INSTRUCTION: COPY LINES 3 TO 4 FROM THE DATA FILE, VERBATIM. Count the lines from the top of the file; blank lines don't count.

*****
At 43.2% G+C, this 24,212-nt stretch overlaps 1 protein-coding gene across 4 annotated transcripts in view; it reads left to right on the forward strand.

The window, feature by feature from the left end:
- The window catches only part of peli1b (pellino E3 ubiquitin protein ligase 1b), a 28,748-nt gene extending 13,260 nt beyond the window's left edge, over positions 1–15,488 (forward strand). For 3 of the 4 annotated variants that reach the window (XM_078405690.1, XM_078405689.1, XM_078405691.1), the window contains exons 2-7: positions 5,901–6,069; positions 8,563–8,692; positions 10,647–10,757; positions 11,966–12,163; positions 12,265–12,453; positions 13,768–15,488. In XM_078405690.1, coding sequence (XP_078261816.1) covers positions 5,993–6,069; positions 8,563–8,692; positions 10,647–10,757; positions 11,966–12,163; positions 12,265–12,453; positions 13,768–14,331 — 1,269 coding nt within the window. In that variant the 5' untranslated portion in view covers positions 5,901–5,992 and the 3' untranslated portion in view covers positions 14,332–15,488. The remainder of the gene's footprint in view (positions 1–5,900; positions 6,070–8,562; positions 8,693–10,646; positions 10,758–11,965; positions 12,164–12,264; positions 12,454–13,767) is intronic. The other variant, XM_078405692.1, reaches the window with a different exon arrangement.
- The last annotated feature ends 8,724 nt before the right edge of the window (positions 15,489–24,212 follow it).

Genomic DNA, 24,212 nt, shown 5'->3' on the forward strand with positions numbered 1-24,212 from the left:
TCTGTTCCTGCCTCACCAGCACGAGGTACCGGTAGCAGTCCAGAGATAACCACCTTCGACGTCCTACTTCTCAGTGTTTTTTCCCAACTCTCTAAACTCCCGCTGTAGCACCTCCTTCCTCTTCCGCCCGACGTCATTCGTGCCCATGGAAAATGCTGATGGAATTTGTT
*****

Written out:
- The window catches only part of peli1b (pellino E3 ubiquitin protein ligase 1b), a 28,748-nt gene extending 13,260 nt beyond the window's left edge, over positions 1–15,488 (forward strand). For 3 of the 4 annotated variants that reach the window (XM_078405690.1, XM_078405689.1, XM_078405691.1), the window contains exons 2-7: positions 5,901–6,069; positions 8,563–8,692; positions 10,647–10,757; positions 11,966–12,163; positions 12,265–12,453; positions 13,768–15,488. In XM_078405690.1, coding sequence (XP_078261816.1) covers positions 5,993–6,069; positions 8,563–8,692; positions 10,647–10,757; positions 11,966–12,163; positions 12,265–12,453; positions 13,768–14,331 — 1,269 coding nt within the window. In that variant the 5' untranslated portion in view covers positions 5,901–5,992 and the 3' untranslated portion in view covers positions 14,332–15,488. The remainder of the gene's footprint in view (positions 1–5,900; positions 6,070–8,562; positions 8,693–10,646; positions 10,758–11,965; positions 12,164–12,264; positions 12,454–13,767) is intronic. The other variant, XM_078405692.1, reaches the window with a different exon arrangement.
- The last annotated feature ends 8,724 nt before the right edge of the window (positions 15,489–24,212 follow it).